c) that, if the provisional measures are accepted, this could legitimate the use of an extraordinary remedy to annul the execution of a judgment in which neither the life nor the physical integrity of a person is at stake;
d) with regard to the extreme gravity, that almost all the Court’s provisional measures have been ordered in order to protect the life or the physical integrity of a person. In the instant case, the sanctions imposed by the Costa Rican criminal court are pecuniary penalties and not burdens that those affected are unable to assume. The registration of Mauricio Herrera Ulloa in the Judicial Registry of Offenders could evidently entail certain limitations or difficulties, but per se does not prevent him from exercising his profession or carrying on his life in society. The fact of being ordered to publish the operative part of the judgment and to link it to the disputed texts does not appear to entail a situation of any gravity or impose a considerable financial burden, but rather it is part of an exercise that could be deemed normal in the context of the same right to information alleged by the Commission in its communication requesting provisional measures. The order to suppress the link in La Nación Digital between the disputed articles and the last name, Przedborski, does not entail a situation of extreme gravity for the company, La Nación S.A., but its suspension could affect Mr. Przedborski’s name;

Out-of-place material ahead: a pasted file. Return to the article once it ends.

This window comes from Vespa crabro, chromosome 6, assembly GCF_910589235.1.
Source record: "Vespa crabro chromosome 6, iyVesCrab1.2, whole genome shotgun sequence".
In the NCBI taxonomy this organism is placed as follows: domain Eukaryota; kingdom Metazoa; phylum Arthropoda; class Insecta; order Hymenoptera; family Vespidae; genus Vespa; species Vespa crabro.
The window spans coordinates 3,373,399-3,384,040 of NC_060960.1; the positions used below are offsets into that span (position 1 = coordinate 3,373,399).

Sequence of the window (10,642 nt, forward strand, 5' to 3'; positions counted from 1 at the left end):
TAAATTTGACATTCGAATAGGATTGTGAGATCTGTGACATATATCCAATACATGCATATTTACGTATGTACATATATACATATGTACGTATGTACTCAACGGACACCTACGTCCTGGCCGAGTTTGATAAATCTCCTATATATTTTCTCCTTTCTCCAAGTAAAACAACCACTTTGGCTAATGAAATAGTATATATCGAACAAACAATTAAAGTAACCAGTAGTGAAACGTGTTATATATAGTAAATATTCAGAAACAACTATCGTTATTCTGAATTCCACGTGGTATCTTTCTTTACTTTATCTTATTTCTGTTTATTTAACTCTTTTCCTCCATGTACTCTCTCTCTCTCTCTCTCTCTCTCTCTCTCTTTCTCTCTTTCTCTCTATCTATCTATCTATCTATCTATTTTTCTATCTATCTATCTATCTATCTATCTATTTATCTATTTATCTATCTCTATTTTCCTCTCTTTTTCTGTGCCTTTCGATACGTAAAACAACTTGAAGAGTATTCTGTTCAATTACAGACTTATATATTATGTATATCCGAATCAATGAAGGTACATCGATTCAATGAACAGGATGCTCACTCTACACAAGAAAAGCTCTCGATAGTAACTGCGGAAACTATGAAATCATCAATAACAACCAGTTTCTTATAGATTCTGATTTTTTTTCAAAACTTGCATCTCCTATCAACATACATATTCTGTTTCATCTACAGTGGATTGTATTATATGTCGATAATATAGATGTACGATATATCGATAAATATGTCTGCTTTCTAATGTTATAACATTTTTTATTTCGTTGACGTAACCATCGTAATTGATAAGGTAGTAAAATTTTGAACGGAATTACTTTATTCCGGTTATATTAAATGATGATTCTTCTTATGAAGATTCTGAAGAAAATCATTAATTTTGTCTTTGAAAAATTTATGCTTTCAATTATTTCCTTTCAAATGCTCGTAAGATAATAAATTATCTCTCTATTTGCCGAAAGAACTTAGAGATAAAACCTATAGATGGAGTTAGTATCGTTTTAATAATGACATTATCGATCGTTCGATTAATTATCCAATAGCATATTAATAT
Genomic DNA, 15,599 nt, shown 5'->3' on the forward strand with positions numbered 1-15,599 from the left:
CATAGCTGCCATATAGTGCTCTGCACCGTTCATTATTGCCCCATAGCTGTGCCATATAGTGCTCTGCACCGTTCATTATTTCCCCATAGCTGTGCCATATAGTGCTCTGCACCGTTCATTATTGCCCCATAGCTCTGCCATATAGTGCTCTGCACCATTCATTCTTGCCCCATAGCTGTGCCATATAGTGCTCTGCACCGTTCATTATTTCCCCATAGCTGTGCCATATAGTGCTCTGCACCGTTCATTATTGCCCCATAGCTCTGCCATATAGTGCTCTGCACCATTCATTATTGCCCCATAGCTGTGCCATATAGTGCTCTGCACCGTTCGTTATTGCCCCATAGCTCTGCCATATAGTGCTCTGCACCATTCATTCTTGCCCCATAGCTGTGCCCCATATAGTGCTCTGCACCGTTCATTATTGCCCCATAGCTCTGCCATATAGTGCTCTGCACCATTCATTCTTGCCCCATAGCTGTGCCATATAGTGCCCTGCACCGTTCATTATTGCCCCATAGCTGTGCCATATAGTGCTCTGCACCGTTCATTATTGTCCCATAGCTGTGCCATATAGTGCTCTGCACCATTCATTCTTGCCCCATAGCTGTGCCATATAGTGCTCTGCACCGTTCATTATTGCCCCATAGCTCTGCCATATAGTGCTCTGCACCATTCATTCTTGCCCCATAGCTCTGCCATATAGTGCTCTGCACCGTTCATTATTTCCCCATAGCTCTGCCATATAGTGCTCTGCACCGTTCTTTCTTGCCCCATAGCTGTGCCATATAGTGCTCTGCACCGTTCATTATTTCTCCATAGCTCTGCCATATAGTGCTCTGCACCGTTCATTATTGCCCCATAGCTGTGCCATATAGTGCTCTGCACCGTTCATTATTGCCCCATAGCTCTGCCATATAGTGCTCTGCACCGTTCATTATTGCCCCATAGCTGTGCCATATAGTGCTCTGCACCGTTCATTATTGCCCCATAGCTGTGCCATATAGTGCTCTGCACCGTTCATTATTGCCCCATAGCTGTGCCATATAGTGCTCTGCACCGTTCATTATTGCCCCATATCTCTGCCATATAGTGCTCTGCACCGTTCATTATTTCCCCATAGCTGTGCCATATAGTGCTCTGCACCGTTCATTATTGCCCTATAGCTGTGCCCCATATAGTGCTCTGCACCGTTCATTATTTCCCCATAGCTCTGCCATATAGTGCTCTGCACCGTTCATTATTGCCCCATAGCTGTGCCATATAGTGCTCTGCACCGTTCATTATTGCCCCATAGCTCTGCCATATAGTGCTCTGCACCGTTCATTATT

e) with regard to the extreme urgency, the urgency of the required measure is the result of the nature of the situation that motivates it. The Court must evaluate whether there is a situation of urgency where the right to life or to physical integrity is being threatened or violated, which are the grounds that the Court has previously considered in order to call for provisional measures; and
f) as for irreparable damage to persons, the possibility of an irreparable damage that could be caused to the alleged victims is not evident. If the Inter-American Court eventually decides that the judgment of the Costa Rican criminal court violated human rights protect by the Convention, Article 63 of this instrument authorizes the Court to order that the consequences of the situation that constituted the violation of those rights be repaired and fair compensation paid to the injured party.